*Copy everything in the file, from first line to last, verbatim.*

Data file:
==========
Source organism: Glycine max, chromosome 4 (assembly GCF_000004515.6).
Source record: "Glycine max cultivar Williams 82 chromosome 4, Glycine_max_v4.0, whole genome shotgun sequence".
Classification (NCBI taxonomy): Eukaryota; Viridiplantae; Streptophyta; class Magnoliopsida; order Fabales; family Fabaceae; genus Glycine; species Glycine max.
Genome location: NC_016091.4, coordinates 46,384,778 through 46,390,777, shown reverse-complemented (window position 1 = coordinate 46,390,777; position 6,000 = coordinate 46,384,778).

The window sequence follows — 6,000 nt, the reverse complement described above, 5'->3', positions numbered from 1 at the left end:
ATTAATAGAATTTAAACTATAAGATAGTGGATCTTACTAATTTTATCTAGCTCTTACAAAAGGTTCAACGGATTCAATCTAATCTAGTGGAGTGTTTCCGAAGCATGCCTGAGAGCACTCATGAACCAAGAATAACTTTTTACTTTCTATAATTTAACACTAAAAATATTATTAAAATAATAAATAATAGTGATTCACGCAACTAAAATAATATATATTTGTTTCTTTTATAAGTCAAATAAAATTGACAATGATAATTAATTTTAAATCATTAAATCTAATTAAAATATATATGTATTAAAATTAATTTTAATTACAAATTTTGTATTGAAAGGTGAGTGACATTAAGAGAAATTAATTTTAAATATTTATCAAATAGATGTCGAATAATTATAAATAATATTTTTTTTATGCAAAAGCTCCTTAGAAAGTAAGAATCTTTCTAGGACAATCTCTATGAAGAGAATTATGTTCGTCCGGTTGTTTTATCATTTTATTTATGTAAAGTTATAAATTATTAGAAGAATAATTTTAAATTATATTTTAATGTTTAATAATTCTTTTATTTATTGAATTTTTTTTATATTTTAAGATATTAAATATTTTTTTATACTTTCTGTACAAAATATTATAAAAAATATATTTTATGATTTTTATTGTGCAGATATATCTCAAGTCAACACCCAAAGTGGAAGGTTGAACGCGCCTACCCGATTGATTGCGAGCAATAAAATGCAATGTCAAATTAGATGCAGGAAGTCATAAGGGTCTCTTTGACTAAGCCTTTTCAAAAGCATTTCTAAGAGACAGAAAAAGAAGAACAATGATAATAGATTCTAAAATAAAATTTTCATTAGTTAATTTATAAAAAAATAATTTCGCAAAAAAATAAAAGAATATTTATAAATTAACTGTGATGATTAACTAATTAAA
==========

Source organism: Glycine max, chromosome 4 (assembly GCF_000004515.6).
Source record: "Glycine max cultivar Williams 82 chromosome 4, Glycine_max_v4.0, whole genome shotgun sequence".
Classification (NCBI taxonomy): Eukaryota; Viridiplantae; Streptophyta; class Magnoliopsida; order Fabales; family Fabaceae; genus Glycine; species Glycine max.
Genome location: NC_016091.4, coordinates 46,384,778 through 46,390,777, shown reverse-complemented (window position 1 = coordinate 46,390,777; position 6,000 = coordinate 46,384,778).

The window sequence follows — 6,000 nt, the reverse complement described above, 5'->3', positions numbered from 1 at the left end:
ATTAATAGAATTTAAACTATAAGATAGTGGATCTTACTAATTTTATCTAGCTCTTACAAAAGGTTCAACGGATTCAATCTAATCTAGTGGAGTGTTTCCGAAGCATGCCTGAGAGCACTCATGAACCAAGAATAACTTTTTACTTTCTATAATTTAACACTAAAAATATTATTAAAATAATAAATAATAGTGATTCACGCAACTAAAATAATATATATTTGTTTCTTTTATAAGTCAAATAAAATTGACAATGATAATTAATTTTAAATCATTAAATCTAATTAAAATATATATGTATTAAAATTAATTTTAATTACAAATTTTGTATTGAAAGGTGAGTGACATTAAGAGAAATTAATTTTAAATATTTATCAAATAGATGTCGAATAATTATAAATAATATTTTTTTTATGCAAAAGCTCCTTAGAAAGTAAGAATCTTTCTAGGACAATCTCTATGAAGAGAATTATGTTCGTCCGGTTGTTTTATCATTTTATTTATGTAAAGTTATAAATTATTAGAAGAATAATTTTAAATTATATTTTAATGTTTAATAATTCTTTTATTTATTGAATTTTTTTTATATTTTAAGATATTAAATATTTTTTTATACTTTCTGTACAAAATATTATAAAAAATATATTTTATGATTTTTATTGTGCAGATATATCTCAAGTCAACACCCAAAGTGGAAGGTTGAACGCGCCTACCCGATTGATTGCGAGCAATAAAATGCAATGTCAAATTAGATGCAGGAAGTCATAAGGGTCTCTTTGACTAAGCCTTTTCAAAAGCATTTCTAAGAGACAGAAAAAGAAGAACAATGATAATAGATTCTAAAATAAAATTTTCATTAGTTAATTTATAAAAAAATAATTTCGCAAAAAAATAAAAGAATATTTATAAATTAACTGTGATGATTAACTAATTAAA